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Tuesday Round-Up: Who Belongs On Seahawks' 'Mount Rushmore?' 

The Sports Illustrated Seahawk Maven crew each made their picks for the four greatest Seahawks players or coaches in franchise history. 

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Good morning, 12s. Here's a look at what's out there today — Tuesday, February 22 — about your Seattle Seahawks.

Who Belongs On Seahawks' 'Mount Rushmore?'

The Seahawks have had their fair share of success since entering the league in 1976, and even more so over the past two decades.

Scores of players have contributed to that success — the team's first true superstar, Steve Largent, owned all major NFL receiving records at the time of his retirement in 1989; the 2005 Seahawks were the most prolific offense in the league, scoring 452 points en route to the franchise's first Super Bowl appearance, led by MVP running back Shaun Alexander and Seahawks Ring of Honor members Matt Hasselbeck and Walter Jones; and of course, the team won its first Super Bowl in 2013 and played in the big game again the following year behind stars like Russell Wilson, Marshawn Lynch, Bobby Wagner and the Legion of Boom.

In honor of President's Day on Monday, the Sports Illustrated Seahawks writers attempted to narrow down that list of big names to four who they believe deserve to have their faces etched onto the Seahawks' 'Mount Rushmore.'

For Corbin Smith, Wilson, Jones, Largent, and Lynch made the cut. "Exceeding all expectations as a third-round pick from the outset, Wilson immediately tied Peyton Manning for the most passing touchdowns by a rookie in NFL history," Smith said. "Since then, all he's done is vault himself into the top-20 all-time for passing touchdowns, tied a franchise-record with nine Pro Bowl selections, and guided the Seahawks to eight playoff appearances as well as a pair of Super Bowls."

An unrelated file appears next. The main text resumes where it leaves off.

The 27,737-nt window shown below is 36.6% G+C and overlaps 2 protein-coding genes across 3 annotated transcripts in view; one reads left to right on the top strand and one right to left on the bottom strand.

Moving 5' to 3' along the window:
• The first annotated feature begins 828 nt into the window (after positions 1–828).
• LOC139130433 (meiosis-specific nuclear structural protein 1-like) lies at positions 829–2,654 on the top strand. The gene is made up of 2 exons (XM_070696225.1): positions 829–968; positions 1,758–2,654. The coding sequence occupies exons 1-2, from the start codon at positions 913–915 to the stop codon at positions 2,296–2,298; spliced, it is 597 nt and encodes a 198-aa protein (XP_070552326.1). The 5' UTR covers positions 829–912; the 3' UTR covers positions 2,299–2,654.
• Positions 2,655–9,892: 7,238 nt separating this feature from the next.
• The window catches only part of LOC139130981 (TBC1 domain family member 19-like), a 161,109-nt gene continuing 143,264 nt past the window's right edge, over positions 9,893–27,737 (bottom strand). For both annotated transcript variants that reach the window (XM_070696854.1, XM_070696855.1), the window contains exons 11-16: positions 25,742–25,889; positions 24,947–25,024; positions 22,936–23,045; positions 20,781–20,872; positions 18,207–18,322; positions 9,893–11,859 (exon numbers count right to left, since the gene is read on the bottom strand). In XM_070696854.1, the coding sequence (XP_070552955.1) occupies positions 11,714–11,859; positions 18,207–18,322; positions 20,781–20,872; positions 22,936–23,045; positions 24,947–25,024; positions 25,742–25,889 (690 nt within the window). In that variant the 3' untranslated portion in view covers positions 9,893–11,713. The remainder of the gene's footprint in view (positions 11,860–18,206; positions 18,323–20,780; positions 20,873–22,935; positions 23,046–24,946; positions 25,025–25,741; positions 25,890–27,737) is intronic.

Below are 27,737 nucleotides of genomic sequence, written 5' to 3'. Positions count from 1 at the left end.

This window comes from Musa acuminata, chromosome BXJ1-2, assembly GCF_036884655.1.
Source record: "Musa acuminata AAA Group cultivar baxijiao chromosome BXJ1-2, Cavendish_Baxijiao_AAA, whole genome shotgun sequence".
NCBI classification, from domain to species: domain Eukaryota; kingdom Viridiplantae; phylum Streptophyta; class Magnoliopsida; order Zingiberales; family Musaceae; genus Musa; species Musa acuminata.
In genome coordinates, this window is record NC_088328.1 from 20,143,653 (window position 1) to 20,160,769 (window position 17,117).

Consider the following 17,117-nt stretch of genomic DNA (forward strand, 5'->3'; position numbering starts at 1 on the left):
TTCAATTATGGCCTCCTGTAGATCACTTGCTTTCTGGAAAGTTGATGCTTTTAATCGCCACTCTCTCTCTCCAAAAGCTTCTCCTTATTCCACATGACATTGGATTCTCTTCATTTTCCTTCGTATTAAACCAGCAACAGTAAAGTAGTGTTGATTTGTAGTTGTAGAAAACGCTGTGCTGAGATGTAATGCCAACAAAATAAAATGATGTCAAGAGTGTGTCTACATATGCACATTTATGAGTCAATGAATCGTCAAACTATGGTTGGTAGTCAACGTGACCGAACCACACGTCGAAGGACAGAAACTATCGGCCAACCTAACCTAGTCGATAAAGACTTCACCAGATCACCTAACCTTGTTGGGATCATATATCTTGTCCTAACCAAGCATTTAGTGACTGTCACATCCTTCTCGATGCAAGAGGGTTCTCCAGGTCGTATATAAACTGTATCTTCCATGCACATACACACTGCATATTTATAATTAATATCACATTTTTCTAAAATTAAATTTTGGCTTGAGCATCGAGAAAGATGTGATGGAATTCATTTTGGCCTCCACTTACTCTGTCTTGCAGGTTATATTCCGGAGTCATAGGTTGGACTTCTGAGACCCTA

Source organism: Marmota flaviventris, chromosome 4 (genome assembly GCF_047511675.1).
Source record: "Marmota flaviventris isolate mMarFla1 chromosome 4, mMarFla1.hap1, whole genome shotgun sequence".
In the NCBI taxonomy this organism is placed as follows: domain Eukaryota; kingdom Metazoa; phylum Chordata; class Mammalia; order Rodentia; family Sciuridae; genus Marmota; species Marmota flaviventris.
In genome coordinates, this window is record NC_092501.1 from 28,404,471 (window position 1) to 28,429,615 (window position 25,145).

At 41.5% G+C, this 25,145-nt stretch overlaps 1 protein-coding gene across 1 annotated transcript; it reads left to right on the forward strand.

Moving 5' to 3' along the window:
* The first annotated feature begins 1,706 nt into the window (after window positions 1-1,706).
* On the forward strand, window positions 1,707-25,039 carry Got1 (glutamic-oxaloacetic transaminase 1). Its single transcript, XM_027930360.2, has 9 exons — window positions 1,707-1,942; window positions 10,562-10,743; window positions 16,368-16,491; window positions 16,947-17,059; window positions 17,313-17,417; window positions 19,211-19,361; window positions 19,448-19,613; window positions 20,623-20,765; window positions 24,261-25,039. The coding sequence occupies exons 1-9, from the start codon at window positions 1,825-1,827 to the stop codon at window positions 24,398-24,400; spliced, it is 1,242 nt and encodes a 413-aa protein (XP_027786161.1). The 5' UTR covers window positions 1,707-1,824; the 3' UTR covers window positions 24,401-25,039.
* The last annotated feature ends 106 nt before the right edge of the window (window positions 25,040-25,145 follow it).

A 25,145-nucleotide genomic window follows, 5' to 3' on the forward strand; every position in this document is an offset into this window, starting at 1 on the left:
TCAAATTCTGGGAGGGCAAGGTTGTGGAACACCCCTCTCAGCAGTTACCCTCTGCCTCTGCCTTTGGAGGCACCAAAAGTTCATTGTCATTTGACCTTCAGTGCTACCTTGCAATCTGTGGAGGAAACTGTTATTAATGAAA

For Ty Dane Gonzalez, the list was the same except for Bobby Wagner taking the spot of Largent: "Getting set for his 11th year in the NFL, Wagner has accomplished almost everything a linebacker could possibly aspire to at the professional level," Gonzalez said. "Breaking several franchise records along the way, including the most first-team All-Pro selections in team history (6), the longest-tenured defender in the Pete Carroll era has definitively carved out his place in the Hall of Fame."

Rishi Rastogi included Wilson, Jones and Largent, and also added Cortez Kennedy as his final pick. " Kennedy may not seem like a surefire top-four player in franchise history, but he's one of only two Seahawk players to win the NFL Defensive Player of the Year and he managed to miraculously achieve that feat on a 2-14 team in 1992," he said. "Despite spending all 11 of his seasons with Seattle primarily playing for uncompetitive teams, he was widely recognized as one of the elite pass rushing and run stuffing defensive tackles in the NFL."

Colby Patnode has Wilson, Jones and Lynch on his Mount Rushmore, but went with Kam Chancellor for pick number four. "One of the best defenses of all-time needed a leader, and while Earl Thomas and Richard Sherman made sure you heard the 'Legion of Boom,' Chancellor made sure you felt it," Patnode said. "Yes, Bobby Wagner and Cortez Kennedy are probably the correct choice here based on stats alone, but when somebody mentions the Seahawks, the second player I think of is 'Bam Bam' due to his bone-throttling hits."

Finally, Nick Lee has Pete Carroll on his Mount Rushmore alongside Wilson, Largent and Lynch. "I know this is supposed to be for players, but there is no way to deny Carroll's place in Seahawks lore atop Mount Rushmore," Lee said. "He is the only head coach to bring the city a Lombardi Trophy and helped author the 'Legion of Boom.'"

Click here to read each writer’s full write-up on their respective Mount Rushmores.

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